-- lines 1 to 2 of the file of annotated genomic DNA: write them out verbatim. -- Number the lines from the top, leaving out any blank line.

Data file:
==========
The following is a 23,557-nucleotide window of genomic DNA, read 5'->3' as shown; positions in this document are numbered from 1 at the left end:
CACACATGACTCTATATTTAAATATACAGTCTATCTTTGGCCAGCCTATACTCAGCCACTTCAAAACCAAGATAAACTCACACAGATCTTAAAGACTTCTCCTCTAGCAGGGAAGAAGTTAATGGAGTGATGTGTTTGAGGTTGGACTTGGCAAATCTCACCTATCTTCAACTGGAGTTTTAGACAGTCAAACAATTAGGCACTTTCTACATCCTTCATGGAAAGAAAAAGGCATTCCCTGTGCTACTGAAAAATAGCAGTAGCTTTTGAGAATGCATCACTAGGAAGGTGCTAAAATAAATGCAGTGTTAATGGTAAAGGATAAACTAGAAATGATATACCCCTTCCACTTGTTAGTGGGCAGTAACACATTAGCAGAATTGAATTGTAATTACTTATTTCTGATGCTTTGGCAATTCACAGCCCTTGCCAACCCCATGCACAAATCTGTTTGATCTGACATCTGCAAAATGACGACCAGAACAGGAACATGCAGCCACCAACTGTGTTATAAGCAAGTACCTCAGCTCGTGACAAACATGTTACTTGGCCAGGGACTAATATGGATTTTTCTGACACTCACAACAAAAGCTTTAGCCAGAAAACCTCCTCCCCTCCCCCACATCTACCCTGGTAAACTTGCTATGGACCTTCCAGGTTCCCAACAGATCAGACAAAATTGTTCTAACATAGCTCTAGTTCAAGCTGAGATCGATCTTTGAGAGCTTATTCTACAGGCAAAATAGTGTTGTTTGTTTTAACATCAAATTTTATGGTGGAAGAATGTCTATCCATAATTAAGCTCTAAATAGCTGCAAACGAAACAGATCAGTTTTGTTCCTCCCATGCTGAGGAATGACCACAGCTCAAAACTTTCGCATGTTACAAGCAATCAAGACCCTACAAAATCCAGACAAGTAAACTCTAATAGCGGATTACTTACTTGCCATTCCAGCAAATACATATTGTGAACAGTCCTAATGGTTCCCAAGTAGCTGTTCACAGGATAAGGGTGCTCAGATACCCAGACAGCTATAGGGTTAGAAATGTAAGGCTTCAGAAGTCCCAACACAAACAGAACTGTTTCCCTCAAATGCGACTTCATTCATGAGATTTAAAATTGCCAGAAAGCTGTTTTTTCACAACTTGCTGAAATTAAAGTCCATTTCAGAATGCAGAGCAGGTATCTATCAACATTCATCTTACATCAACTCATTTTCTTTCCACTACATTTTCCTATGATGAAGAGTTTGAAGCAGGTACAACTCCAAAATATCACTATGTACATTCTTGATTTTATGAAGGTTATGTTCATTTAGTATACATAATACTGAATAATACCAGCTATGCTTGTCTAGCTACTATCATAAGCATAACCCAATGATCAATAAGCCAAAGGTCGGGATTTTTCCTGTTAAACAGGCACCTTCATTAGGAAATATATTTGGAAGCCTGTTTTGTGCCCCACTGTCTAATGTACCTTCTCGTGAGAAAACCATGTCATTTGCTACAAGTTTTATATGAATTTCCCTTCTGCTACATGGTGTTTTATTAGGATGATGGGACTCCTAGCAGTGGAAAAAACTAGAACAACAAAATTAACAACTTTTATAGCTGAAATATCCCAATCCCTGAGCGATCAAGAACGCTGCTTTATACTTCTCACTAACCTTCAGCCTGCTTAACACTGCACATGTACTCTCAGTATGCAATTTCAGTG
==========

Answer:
The following is a 23,557-nucleotide window of genomic DNA, read 5'->3' as shown; positions in this document are numbered from 1 at the left end:
CACACATGACTCTATATTTAAATATACAGTCTATCTTTGGCCAGCCTATACTCAGCCACTTCAAAACCAAGATAAACTCACACAGATCTTAAAGACTTCTCCTCTAGCAGGGAAGAAGTTAATGGAGTGATGTGTTTGAGGTTGGACTTGGCAAATCTCACCTATCTTCAACTGGAGTTTTAGACAGTCAAACAATTAGGCACTTTCTACATCCTTCATGGAAAGAAAAAGGCATTCCCTGTGCTACTGAAAAATAGCAGTAGCTTTTGAGAATGCATCACTAGGAAGGTGCTAAAATAAATGCAGTGTTAATGGTAAAGGATAAACTAGAAATGATATACCCCTTCCACTTGTTAGTGGGCAGTAACACATTAGCAGAATTGAATTGTAATTACTTATTTCTGATGCTTTGGCAATTCACAGCCCTTGCCAACCCCATGCACAAATCTGTTTGATCTGACATCTGCAAAATGACGACCAGAACAGGAACATGCAGCCACCAACTGTGTTATAAGCAAGTACCTCAGCTCGTGACAAACATGTTACTTGGCCAGGGACTAATATGGATTTTTCTGACACTCACAACAAAAGCTTTAGCCAGAAAACCTCCTCCCCTCCCCCACATCTACCCTGGTAAACTTGCTATGGACCTTCCAGGTTCCCAACAGATCAGACAAAATTGTTCTAACATAGCTCTAGTTCAAGCTGAGATCGATCTTTGAGAGCTTATTCTACAGGCAAAATAGTGTTGTTTGTTTTAACATCAAATTTTATGGTGGAAGAATGTCTATCCATAATTAAGCTCTAAATAGCTGCAAACGAAACAGATCAGTTTTGTTCCTCCCATGCTGAGGAATGACCACAGCTCAAAACTTTCGCATGTTACAAGCAATCAAGACCCTACAAAATCCAGACAAGTAAACTCTAATAGCGGATTACTTACTTGCCATTCCAGCAAATACATATTGTGAACAGTCCTAATGGTTCCCAAGTAGCTGTTCACAGGATAAGGGTGCTCAGATACCCAGACAGCTATAGGGTTAGAAATGTAAGGCTTCAGAAGTCCCAACACAAACAGAACTGTTTCCCTCAAATGCGACTTCATTCATGAGATTTAAAATTGCCAGAAAGCTGTTTTTTCACAACTTGCTGAAATTAAAGTCCATTTCAGAATGCAGAGCAGGTATCTATCAACATTCATCTTACATCAACTCATTTTCTTTCCACTACATTTTCCTATGATGAAGAGTTTGAAGCAGGTACAACTCCAAAATATCACTATGTACATTCTTGATTTTATGAAGGTTATGTTCATTTAGTATACATAATACTGAATAATACCAGCTATGCTTGTCTAGCTACTATCATAAGCATAACCCAATGATCAATAAGCCAAAGGTCGGGATTTTTCCTGTTAAACAGGCACCTTCATTAGGAAATATATTTGGAAGCCTGTTTTGTGCCCCACTGTCTAATGTACCTTCTCGTGAGAAAACCATGTCATTTGCTACAAGTTTTATATGAATTTCCCTTCTGCTACATGGTGTTTTATTAGGATGATGGGACTCCTAGCAGTGGAAAAAACTAGAACAACAAAATTAACAACTTTTATAGCTGAAATATCCCAATCCCTGAGCGATCAAGAACGCTGCTTTATACTTCTCACTAACCTTCAGCCTGCTTAACACTGCACATGTACTCTCAGTATGCAATTTCAGTG